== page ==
Media outlet Inquirer.net was obviously scraping the bottom of the barrel when they named Philippine President Noynoy Aquino (PNoy) “Filipino of the Year” for 2010. The timing is off considering the country is still reeling from a recent terror attack with the bombing of a public transport bus and a perceived rise in overall crime rate. The decision to give him the title was like an afterthought and obviously another public relations stunt.
Even the figures they used are sooo last year. The Inquirer, which is owned and operated by staunch Aquino supporters, voted the Philippine President, “the living Filipino who made the most positive impact in 2010” owing to the “Social Weather Station survey in November showing seven out of 10 Filipinos were satisfied with President Aquino’s administration; Pulse Asia figures in October gave him a trust rating of 80 percent.”
Since the Inquirer.net used figures from last year to justify their choice, it is worth emphasizing again that both survey firms are owned and operated by friends and family members of PNoy. Clearly, they use figures the way a drunken man would use a lamppost – for support rather than illumination.
The country’s leading publication is even now calling PNoy a “rock star” for being bigger than singer Arnel Pineda. Who is Arnel Pineda anyway to the poor people who don’t even own a TV or a radio or those who don’t even have a roof over their heads? Not everyone knows Arnel for sure and not everyone knows the real PNoy since he has not made a difference to the way poor people live.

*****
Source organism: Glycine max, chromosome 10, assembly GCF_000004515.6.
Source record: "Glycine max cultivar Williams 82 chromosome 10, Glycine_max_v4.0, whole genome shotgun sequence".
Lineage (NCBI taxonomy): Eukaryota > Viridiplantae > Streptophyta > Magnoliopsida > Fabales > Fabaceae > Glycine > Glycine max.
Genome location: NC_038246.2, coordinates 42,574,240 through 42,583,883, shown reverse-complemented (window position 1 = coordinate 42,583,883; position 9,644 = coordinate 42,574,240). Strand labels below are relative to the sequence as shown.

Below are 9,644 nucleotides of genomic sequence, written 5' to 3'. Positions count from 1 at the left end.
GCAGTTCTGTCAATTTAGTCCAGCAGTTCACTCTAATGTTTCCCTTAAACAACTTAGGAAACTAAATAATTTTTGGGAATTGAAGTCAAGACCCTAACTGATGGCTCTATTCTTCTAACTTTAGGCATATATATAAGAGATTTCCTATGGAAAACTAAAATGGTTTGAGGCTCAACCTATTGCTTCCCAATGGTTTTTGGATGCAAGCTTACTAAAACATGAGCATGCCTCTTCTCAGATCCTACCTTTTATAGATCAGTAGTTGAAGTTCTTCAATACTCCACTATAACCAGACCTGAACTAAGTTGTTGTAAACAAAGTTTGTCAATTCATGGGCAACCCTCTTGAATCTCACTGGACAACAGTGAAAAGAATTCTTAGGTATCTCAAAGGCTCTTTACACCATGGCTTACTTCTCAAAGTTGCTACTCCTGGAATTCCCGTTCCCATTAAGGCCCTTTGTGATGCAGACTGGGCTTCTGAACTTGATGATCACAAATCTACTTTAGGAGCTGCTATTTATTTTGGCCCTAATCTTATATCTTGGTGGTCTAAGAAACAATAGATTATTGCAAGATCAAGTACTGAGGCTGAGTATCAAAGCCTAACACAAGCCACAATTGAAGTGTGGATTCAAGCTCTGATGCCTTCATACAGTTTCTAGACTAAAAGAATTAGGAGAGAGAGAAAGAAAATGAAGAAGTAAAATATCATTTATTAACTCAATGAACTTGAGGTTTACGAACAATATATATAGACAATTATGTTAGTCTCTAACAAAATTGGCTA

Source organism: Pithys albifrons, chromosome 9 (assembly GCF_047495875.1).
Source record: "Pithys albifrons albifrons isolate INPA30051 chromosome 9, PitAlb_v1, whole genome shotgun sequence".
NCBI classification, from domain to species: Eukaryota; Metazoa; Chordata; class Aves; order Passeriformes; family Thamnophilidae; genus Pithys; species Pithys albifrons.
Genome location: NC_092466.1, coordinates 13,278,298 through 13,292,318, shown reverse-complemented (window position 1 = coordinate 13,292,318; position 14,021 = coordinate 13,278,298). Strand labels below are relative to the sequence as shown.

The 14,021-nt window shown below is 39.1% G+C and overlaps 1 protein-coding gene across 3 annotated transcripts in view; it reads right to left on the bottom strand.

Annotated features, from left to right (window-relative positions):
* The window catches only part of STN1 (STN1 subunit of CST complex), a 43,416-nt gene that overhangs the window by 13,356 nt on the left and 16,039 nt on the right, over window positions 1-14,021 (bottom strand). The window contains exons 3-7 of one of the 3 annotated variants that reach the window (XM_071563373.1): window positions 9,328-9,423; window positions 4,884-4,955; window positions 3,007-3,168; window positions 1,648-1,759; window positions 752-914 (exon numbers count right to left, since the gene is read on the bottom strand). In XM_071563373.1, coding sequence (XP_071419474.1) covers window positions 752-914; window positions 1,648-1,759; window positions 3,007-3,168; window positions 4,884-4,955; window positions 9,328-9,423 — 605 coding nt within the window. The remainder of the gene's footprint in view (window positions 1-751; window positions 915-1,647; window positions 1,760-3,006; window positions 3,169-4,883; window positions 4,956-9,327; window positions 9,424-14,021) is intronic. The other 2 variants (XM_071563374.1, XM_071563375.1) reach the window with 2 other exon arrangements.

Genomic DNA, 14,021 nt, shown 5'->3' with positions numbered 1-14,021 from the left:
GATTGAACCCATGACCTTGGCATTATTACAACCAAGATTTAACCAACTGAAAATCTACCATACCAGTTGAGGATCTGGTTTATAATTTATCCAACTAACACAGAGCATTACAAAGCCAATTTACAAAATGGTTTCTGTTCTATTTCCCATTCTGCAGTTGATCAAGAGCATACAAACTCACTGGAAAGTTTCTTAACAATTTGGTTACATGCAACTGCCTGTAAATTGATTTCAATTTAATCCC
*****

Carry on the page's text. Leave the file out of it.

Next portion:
The poor still live in squalor despite some media outlet’s claim that PNoy is like a “rock star” to Filipinos. Or perhaps they got the idea of labeling PNoy a “rock star” when I referred to PNoy as someone who is stuck between a rock and a hard place.
It is not enough that PNoy is already the leader of the Filipino people. His minions just had to highlight that he embodies the average Filipino. Come to think of it, we have been saying it for so long and the Inquirer has now confirmed what is true – that PNoy represents the modern Filipino – triumphalist, basking in false sense humility and enjoying false sense bravado. And as I mentioned in my previous blog, 2010 indeed, is the year of the rise of Philippine idiocracy!
It seems that PNoy’s handlers or the people around him are not helping him to stay grounded on reality. By praising him for having done nothing significant as the leader of 100 million Filipinos, it is as if they act to cushion his every fall. How will PNoy learn to deal with reality then when they keep doing this? By giving him shallow accolades like the title “2010: Filipino of the Year” he can continue to sit there in Malacanang looking like an envelope without any address on it.